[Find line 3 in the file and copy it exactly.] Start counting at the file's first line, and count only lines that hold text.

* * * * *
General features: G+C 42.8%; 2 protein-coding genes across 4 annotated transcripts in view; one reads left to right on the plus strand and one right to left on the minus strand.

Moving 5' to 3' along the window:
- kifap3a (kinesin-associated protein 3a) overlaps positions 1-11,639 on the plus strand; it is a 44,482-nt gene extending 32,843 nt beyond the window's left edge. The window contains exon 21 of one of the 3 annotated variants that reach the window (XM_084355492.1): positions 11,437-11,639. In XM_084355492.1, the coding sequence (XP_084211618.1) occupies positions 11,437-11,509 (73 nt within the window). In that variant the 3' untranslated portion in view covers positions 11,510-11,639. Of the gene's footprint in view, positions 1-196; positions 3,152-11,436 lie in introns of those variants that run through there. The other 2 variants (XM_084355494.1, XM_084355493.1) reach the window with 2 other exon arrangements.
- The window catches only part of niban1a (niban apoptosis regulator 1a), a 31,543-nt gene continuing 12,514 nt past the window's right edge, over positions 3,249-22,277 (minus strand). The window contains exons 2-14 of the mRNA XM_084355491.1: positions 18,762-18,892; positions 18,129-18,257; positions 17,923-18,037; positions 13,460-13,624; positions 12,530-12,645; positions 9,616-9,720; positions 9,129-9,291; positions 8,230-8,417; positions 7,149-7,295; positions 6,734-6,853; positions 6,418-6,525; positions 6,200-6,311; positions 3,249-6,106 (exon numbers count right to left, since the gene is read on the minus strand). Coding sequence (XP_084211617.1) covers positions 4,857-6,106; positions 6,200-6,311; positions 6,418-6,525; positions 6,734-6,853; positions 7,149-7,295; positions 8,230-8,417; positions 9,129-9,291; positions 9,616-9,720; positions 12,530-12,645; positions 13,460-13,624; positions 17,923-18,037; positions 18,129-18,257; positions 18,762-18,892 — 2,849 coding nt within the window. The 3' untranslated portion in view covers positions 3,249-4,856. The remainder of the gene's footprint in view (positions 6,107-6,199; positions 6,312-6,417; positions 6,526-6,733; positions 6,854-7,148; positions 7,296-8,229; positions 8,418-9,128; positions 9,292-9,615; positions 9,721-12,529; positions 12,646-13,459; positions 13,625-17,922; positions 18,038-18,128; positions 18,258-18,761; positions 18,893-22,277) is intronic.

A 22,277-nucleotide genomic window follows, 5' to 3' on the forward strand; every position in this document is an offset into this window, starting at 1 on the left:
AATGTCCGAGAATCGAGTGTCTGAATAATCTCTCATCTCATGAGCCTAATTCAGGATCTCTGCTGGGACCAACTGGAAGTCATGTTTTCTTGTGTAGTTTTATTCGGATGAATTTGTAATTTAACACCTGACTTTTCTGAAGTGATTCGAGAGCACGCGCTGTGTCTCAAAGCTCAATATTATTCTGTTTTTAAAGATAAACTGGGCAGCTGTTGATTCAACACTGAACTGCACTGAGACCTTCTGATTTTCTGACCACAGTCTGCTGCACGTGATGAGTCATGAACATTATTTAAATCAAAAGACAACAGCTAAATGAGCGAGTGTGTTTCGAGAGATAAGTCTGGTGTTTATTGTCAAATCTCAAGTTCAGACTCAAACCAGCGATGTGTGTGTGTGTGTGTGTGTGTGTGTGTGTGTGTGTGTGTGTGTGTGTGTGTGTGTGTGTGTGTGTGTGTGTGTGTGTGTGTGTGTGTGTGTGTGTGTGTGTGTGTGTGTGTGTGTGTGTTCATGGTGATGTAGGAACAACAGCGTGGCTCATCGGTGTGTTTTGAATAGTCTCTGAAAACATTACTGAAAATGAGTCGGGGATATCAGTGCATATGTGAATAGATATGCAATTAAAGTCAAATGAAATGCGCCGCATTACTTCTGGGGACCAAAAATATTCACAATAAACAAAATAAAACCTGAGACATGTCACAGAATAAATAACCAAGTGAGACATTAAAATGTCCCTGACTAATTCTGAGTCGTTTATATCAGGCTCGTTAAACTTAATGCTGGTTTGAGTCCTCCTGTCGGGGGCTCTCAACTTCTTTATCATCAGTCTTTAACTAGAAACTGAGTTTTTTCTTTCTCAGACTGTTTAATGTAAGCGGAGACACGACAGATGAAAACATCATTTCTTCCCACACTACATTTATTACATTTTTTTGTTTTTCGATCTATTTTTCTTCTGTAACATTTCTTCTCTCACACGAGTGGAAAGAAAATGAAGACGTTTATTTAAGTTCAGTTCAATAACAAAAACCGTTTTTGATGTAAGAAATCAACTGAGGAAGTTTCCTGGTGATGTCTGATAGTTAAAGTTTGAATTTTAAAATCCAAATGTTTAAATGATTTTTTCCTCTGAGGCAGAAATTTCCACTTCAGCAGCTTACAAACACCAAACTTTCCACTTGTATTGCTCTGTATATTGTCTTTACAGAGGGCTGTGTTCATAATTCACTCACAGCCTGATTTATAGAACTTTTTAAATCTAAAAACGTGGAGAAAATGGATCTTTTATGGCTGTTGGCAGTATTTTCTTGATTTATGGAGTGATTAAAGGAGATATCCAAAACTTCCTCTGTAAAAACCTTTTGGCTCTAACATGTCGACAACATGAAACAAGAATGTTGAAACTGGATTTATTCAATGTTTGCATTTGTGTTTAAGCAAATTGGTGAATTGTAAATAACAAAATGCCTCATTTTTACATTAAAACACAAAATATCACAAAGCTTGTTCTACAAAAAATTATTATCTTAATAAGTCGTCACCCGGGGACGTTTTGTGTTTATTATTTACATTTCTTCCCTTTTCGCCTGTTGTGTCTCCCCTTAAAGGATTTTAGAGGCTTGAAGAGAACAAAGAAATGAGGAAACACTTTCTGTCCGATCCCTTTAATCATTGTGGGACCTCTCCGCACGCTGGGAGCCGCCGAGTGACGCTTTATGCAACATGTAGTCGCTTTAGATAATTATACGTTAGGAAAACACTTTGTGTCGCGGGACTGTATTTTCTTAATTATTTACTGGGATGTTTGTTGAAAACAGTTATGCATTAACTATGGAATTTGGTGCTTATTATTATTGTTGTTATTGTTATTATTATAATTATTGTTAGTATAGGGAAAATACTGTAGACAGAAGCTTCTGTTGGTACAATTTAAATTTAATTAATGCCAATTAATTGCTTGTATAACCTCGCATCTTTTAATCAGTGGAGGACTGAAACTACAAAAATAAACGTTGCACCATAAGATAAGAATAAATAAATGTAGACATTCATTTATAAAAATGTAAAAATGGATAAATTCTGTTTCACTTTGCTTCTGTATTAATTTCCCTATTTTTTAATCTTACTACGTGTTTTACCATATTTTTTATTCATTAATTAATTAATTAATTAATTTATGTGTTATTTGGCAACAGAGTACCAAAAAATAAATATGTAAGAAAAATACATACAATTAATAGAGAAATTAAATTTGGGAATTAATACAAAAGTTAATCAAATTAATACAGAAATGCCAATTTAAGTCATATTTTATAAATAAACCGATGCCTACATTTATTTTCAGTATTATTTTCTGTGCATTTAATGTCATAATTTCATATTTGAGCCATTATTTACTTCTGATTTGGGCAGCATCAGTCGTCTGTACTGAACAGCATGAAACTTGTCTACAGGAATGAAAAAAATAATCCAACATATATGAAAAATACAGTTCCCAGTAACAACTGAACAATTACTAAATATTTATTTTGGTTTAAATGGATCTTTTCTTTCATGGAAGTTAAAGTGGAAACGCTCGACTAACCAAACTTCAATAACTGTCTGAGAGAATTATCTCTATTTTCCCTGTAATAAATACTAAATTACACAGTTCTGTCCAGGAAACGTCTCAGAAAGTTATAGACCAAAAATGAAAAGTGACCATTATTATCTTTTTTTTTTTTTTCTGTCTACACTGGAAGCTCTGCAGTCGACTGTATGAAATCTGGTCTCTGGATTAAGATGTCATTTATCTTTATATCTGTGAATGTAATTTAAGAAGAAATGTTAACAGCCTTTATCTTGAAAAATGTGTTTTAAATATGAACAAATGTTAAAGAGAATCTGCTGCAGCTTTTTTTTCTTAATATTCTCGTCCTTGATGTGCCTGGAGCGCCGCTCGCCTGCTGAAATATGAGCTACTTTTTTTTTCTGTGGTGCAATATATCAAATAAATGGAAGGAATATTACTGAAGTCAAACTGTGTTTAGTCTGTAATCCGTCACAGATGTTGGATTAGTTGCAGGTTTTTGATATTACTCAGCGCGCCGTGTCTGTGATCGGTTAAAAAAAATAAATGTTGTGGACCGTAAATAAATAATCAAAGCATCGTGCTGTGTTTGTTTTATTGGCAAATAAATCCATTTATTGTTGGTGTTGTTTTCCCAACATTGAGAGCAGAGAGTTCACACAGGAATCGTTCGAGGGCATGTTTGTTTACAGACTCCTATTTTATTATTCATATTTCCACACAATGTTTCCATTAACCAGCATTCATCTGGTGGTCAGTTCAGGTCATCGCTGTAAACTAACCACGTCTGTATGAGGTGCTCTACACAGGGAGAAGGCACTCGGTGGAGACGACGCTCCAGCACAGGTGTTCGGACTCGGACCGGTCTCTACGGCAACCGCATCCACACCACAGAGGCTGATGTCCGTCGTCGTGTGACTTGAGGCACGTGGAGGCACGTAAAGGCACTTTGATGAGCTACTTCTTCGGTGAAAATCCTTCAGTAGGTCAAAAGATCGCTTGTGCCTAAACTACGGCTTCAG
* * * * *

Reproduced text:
- kifap3a (kinesin-associated protein 3a) overlaps positions 1-11,639 on the plus strand; it is a 44,482-nt gene extending 32,843 nt beyond the window's left edge. The window contains exon 21 of one of the 3 annotated variants that reach the window (XM_084355492.1): positions 11,437-11,639. In XM_084355492.1, the coding sequence (XP_084211618.1) occupies positions 11,437-11,509 (73 nt within the window). In that variant the 3' untranslated portion in view covers positions 11,510-11,639. Of the gene's footprint in view, positions 1-196; positions 3,152-11,436 lie in introns of those variants that run through there. The other 2 variants (XM_084355494.1, XM_084355493.1) reach the window with 2 other exon arrangements.